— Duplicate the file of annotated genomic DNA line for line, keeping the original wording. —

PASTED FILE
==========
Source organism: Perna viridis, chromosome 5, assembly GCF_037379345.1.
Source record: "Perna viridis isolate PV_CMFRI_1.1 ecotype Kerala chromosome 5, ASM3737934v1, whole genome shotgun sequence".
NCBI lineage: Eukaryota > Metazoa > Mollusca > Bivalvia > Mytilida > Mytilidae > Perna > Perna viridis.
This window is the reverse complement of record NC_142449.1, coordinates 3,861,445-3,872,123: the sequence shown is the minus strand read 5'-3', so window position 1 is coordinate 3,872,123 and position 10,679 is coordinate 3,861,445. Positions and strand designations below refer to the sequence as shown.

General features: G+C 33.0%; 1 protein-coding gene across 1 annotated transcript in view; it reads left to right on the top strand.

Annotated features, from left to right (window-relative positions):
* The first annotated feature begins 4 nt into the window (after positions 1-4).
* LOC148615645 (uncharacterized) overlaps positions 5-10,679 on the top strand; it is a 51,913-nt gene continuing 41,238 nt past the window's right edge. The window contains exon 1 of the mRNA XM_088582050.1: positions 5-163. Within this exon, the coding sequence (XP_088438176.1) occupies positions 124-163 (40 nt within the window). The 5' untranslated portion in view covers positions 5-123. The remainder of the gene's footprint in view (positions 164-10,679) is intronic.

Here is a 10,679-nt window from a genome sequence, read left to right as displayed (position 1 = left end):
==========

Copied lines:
Source organism: Perna viridis, chromosome 5, assembly GCF_037379345.1.
Source record: "Perna viridis isolate PV_CMFRI_1.1 ecotype Kerala chromosome 5, ASM3737934v1, whole genome shotgun sequence".
NCBI lineage: Eukaryota > Metazoa > Mollusca > Bivalvia > Mytilida > Mytilidae > Perna > Perna viridis.
This window is the reverse complement of record NC_142449.1, coordinates 3,861,445-3,872,123: the sequence shown is the minus strand read 5'-3', so window position 1 is coordinate 3,872,123 and position 10,679 is coordinate 3,861,445. Positions and strand designations below refer to the sequence as shown.

General features: G+C 33.0%; 1 protein-coding gene across 1 annotated transcript in view; it reads left to right on the top strand.

Annotated features, from left to right (window-relative positions):
* The first annotated feature begins 4 nt into the window (after positions 1-4).
* LOC148615645 (uncharacterized) overlaps positions 5-10,679 on the top strand; it is a 51,913-nt gene continuing 41,238 nt past the window's right edge. The window contains exon 1 of the mRNA XM_088582050.1: positions 5-163. Within this exon, the coding sequence (XP_088438176.1) occupies positions 124-163 (40 nt within the window). The 5' untranslated portion in view covers positions 5-123. The remainder of the gene's footprint in view (positions 164-10,679) is intronic.

Here is a 10,679-nt window from a genome sequence, read left to right as displayed (position 1 = left end):